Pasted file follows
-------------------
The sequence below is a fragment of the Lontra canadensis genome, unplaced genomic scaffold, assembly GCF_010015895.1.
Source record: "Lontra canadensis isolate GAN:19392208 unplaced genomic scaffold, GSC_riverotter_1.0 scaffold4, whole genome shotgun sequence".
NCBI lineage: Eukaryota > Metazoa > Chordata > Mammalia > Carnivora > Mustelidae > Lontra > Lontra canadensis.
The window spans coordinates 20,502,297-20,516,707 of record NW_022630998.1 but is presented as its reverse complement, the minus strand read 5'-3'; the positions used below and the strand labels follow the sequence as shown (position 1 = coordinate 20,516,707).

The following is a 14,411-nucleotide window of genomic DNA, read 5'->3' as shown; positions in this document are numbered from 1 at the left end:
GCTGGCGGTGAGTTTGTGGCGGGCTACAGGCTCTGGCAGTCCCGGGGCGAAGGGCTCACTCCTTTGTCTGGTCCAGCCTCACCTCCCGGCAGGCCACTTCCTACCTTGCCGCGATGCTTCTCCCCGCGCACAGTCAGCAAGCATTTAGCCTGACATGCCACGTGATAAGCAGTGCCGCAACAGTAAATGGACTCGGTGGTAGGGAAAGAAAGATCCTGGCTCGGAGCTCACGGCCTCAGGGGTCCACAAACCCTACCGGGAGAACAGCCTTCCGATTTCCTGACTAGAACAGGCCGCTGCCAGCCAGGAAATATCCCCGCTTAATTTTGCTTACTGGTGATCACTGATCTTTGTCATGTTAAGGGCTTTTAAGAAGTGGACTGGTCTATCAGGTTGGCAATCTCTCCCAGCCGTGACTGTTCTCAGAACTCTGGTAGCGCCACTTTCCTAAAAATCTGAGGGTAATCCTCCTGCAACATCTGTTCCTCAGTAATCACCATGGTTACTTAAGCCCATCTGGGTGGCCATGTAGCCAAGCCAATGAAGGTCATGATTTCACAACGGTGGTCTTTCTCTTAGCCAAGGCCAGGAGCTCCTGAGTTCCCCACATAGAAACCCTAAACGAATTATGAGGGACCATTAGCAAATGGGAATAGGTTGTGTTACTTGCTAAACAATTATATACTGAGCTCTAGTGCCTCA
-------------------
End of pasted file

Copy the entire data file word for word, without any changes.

The sequence below is a fragment of the Lontra canadensis genome, unplaced genomic scaffold, assembly GCF_010015895.1.
Source record: "Lontra canadensis isolate GAN:19392208 unplaced genomic scaffold, GSC_riverotter_1.0 scaffold4, whole genome shotgun sequence".
NCBI lineage: Eukaryota > Metazoa > Chordata > Mammalia > Carnivora > Mustelidae > Lontra > Lontra canadensis.
The window spans coordinates 20,502,297-20,516,707 of record NW_022630998.1 but is presented as its reverse complement, the minus strand read 5'-3'; the positions used below and the strand labels follow the sequence as shown (position 1 = coordinate 20,516,707).

The following is a 14,411-nucleotide window of genomic DNA, read 5'->3' as shown; positions in this document are numbered from 1 at the left end:
GCTGGCGGTGAGTTTGTGGCGGGCTACAGGCTCTGGCAGTCCCGGGGCGAAGGGCTCACTCCTTTGTCTGGTCCAGCCTCACCTCCCGGCAGGCCACTTCCTACCTTGCCGCGATGCTTCTCCCCGCGCACAGTCAGCAAGCATTTAGCCTGACATGCCACGTGATAAGCAGTGCCGCAACAGTAAATGGACTCGGTGGTAGGGAAAGAAAGATCCTGGCTCGGAGCTCACGGCCTCAGGGGTCCACAAACCCTACCGGGAGAACAGCCTTCCGATTTCCTGACTAGAACAGGCCGCTGCCAGCCAGGAAATATCCCCGCTTAATTTTGCTTACTGGTGATCACTGATCTTTGTCATGTTAAGGGCTTTTAAGAAGTGGACTGGTCTATCAGGTTGGCAATCTCTCCCAGCCGTGACTGTTCTCAGAACTCTGGTAGCGCCACTTTCCTAAAAATCTGAGGGTAATCCTCCTGCAACATCTGTTCCTCAGTAATCACCATGGTTACTTAAGCCCATCTGGGTGGCCATGTAGCCAAGCCAATGAAGGTCATGATTTCACAACGGTGGTCTTTCTCTTAGCCAAGGCCAGGAGCTCCTGAGTTCCCCACATAGAAACCCTAAACGAATTATGAGGGACCATTAGCAAATGGGAATAGGTTGTGTTACTTGCTAAACAATTATATACTGAGCTCTAGTGCCTCA